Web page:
New York Landowners Rally in Protest of Governor Cuomo’s Fracking Ban

Hundreds of Southern Tier residents turned out in Binghamton Monday night to protest the recent decision by Governor Andrew Cuomo, the Department of Environmental Conservation (DEC), and the Department of Health to ban the use of high volume hydraulic fracturing in the state.


The event, organized by the Joint Landowners Coalition of New York, was standing room only and brought together landowners, business owners, elected officials and local unions—all frustrated with the decision that came after six years of delays. The overwhelming message of the night: “Governor Cuomo forgot about the Southern Tier.”


It’s not just a public health issue…

U.S. Congressman Tom Reed, whose district is comprised of counties sitting atop the Marcellus Shale in the Southern Tier, sent his representative Joe Sempolinski to speak on his behalf. Reed and Sempolinski have spent years researching and studying the risks and benefits of natural gas development, including participating in a Joint Operator’s Tour EID organized back in 2011 that showed the process from start to finish.

Sempolinski began by discussing public health, which was presumably the basis for the governor’s decision.

“Public health is important and every other state that has a shale play has looked at the public health ramifications of tapping into that, and every other state has made the determination that it is safe. The President of the United States feels that it is safe. I watched him during the State of the Union, say that. However, here in New York the Governor and [Health Commissioner Howard] Zucker feel they know better. I think that’s the height of arrogance, and I think its politics.” (1:16)

He went on to note that, in addition to this decision being in conflict with 35 other states, it’s not just about public health:

“There are other reasons this is an important issue in addition to public health. This is an energy issue. Over Christmas I happened to be in Virginia and I saw something I thought I’d never see again. I filled my gas tank and the number didn’t start with a four, it didn’t start with a three, it didn’t even start with a two: $1.99. That doesn’t happen by magic, that happens because the United States has tapped into its energy resources — not New York, but in other portions of the country. That’s a real impact on our energy security, something we’ve been talking about for decades. Energy security, energy independence, we can do it by tapping into our resources. And when we have an energy issue we also have a national security issue.” (2:14; emphasis added)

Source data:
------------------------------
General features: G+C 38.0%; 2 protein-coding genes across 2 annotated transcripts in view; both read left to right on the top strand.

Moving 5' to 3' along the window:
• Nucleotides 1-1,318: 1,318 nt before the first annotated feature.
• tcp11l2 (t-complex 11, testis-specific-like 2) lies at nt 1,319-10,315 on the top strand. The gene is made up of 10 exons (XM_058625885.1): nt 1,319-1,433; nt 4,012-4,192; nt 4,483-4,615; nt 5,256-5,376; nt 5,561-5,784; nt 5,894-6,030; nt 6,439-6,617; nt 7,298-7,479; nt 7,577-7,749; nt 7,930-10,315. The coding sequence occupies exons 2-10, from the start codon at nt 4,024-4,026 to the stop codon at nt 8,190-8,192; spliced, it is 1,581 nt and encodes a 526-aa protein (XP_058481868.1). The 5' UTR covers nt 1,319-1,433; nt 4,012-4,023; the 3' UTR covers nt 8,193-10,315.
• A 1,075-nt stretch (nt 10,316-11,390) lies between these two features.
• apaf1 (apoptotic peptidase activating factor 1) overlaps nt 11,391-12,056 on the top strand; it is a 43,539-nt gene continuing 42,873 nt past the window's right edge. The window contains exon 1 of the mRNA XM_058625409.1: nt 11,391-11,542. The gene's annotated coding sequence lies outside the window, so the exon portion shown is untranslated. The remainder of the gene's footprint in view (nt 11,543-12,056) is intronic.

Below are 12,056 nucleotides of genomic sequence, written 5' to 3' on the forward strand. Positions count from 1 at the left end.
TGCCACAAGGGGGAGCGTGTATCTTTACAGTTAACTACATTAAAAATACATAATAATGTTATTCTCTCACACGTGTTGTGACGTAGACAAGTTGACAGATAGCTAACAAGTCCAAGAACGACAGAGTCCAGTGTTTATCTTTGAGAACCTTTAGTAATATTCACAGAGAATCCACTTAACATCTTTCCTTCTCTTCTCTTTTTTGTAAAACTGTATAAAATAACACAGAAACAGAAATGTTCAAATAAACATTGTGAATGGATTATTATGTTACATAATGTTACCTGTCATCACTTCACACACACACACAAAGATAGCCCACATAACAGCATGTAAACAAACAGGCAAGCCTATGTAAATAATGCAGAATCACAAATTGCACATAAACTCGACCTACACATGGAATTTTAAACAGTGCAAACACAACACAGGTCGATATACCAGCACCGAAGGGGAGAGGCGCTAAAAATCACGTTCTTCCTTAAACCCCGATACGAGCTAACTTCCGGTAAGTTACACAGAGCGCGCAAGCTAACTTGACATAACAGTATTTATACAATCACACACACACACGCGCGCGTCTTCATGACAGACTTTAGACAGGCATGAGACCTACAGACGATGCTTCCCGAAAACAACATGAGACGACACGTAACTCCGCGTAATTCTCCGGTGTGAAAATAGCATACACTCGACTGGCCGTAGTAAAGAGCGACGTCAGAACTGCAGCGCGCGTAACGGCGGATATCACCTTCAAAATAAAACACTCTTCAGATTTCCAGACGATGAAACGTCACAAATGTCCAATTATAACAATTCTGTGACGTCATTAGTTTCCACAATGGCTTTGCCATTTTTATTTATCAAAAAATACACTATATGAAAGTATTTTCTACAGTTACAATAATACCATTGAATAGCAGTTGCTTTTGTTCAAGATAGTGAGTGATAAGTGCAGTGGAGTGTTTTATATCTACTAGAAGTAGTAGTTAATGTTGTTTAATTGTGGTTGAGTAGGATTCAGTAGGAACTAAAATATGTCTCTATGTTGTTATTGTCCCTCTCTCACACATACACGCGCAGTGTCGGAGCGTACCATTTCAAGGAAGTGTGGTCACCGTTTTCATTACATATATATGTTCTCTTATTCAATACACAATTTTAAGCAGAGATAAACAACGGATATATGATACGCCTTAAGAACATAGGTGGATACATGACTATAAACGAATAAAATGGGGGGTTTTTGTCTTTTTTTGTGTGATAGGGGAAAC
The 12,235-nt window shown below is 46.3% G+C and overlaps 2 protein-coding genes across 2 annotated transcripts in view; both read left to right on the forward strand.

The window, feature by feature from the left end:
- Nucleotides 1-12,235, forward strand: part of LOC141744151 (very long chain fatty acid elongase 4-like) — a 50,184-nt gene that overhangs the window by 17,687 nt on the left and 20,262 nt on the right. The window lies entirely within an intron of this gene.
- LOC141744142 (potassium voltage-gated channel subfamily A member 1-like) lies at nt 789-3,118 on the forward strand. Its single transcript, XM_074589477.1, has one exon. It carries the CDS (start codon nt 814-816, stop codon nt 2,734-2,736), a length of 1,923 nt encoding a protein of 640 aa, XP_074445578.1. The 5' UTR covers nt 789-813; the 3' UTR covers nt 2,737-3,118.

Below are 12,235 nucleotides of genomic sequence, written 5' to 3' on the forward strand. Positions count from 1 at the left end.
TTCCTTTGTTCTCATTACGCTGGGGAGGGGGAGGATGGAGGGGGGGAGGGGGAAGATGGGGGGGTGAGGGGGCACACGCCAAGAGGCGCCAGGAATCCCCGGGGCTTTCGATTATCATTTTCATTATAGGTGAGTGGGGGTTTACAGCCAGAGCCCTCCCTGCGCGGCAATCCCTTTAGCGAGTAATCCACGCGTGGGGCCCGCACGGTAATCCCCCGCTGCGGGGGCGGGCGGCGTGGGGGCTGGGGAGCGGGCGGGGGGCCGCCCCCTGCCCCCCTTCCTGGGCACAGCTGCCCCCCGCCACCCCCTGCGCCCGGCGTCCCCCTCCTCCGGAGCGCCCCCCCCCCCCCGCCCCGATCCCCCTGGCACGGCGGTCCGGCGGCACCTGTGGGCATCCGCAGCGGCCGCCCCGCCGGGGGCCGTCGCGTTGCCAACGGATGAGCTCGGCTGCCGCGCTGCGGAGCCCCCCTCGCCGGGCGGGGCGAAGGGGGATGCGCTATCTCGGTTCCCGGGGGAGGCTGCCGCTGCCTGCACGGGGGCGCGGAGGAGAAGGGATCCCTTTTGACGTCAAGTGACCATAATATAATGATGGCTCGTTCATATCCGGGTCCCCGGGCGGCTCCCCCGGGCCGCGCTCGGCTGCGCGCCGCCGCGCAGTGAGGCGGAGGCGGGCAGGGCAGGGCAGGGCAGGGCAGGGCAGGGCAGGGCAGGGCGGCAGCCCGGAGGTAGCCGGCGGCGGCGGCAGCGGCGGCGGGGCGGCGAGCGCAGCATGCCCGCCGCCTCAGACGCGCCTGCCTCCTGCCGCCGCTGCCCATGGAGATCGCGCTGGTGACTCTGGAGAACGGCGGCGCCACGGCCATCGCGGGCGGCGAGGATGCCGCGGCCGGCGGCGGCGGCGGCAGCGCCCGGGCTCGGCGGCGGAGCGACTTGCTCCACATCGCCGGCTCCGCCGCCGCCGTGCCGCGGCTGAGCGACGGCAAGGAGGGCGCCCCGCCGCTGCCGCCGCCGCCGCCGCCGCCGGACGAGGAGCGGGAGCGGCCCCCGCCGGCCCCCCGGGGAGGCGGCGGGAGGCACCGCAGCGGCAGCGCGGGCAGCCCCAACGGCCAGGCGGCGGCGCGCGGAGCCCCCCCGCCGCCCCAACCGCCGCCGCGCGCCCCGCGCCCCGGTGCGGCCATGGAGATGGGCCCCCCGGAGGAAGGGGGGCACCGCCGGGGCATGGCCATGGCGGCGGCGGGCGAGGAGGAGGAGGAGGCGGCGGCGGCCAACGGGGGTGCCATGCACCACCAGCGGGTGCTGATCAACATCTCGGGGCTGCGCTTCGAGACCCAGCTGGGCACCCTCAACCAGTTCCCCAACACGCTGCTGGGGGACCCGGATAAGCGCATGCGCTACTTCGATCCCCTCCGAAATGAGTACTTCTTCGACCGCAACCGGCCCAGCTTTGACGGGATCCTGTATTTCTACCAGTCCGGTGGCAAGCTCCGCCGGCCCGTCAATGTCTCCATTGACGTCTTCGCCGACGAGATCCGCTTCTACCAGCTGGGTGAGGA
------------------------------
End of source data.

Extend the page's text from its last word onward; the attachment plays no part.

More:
As so many in the Southern Tier of New York can attest, it’s also about property rights. Sempolinski said,

“This is America, you should be able to use your property responsibly as you see fit. If you have the mineral rights to your land, you own those minerals and should be able to access them.” (5:34; emphasis added)


Other elected officials who spoke or sent comments included: U.S. Congressman Richard Hannah; New York State Senator Tom O’Mara; New York State Senator Tom Libous; New York Assemblyman Cliff Crouch; New York Assemblyman Chris Friend; and Broome County Executive Debbie Preston.

Members of local labor unions were also present and spoke to the industry’s impact on employment contracts. Most have members working out of state because of the six year de facto ban and are eager for upcoming projects like the Constitution Pipeline to get approved. Projects like this will bring not only employment opportunities closer to home, but also generate additional needed revenue to the Southern Tier.


Representatives from Williams were on hand to answer questions about the Constitution Pipeline.

A representative from UA Local 112 described the situation for members of his union:

“Of the 400 plus working members of local 112, we currently have 37 working out of town in motels at their own expense. They are away from their families in order to make ends meet, but they are the lucky ones. We also have 89 members who are currently not working at all. Some have totally exhausted their unemployment benefits, some have lost their health insurance, some are having trouble paying their bills and are in danger of losing their homes. We need these jobs.”  (0:34; emphasis added)

The last speaker of the night was JLCNY president Dan Fitzsimmons, who assured attendees, many of whom were members of his coalition, that the coalition would continue to fight on their behalf. He said,

“Governor Cuomo is committed to taking our property rights, jobs and economic opportunities. We will not stay silent while Governor Cuomo plays politics with our lives!”

JLCNY will be looking into the possibility of legal action once the DEC releases official regulations later this year. It was clear that, in the meantime, residents of the Southern Tier will not lose hope and will continue to fight to have the opportunity to develop the natural resources under their properties—resources from which New York could benefit, but will instead be importing from out of state.

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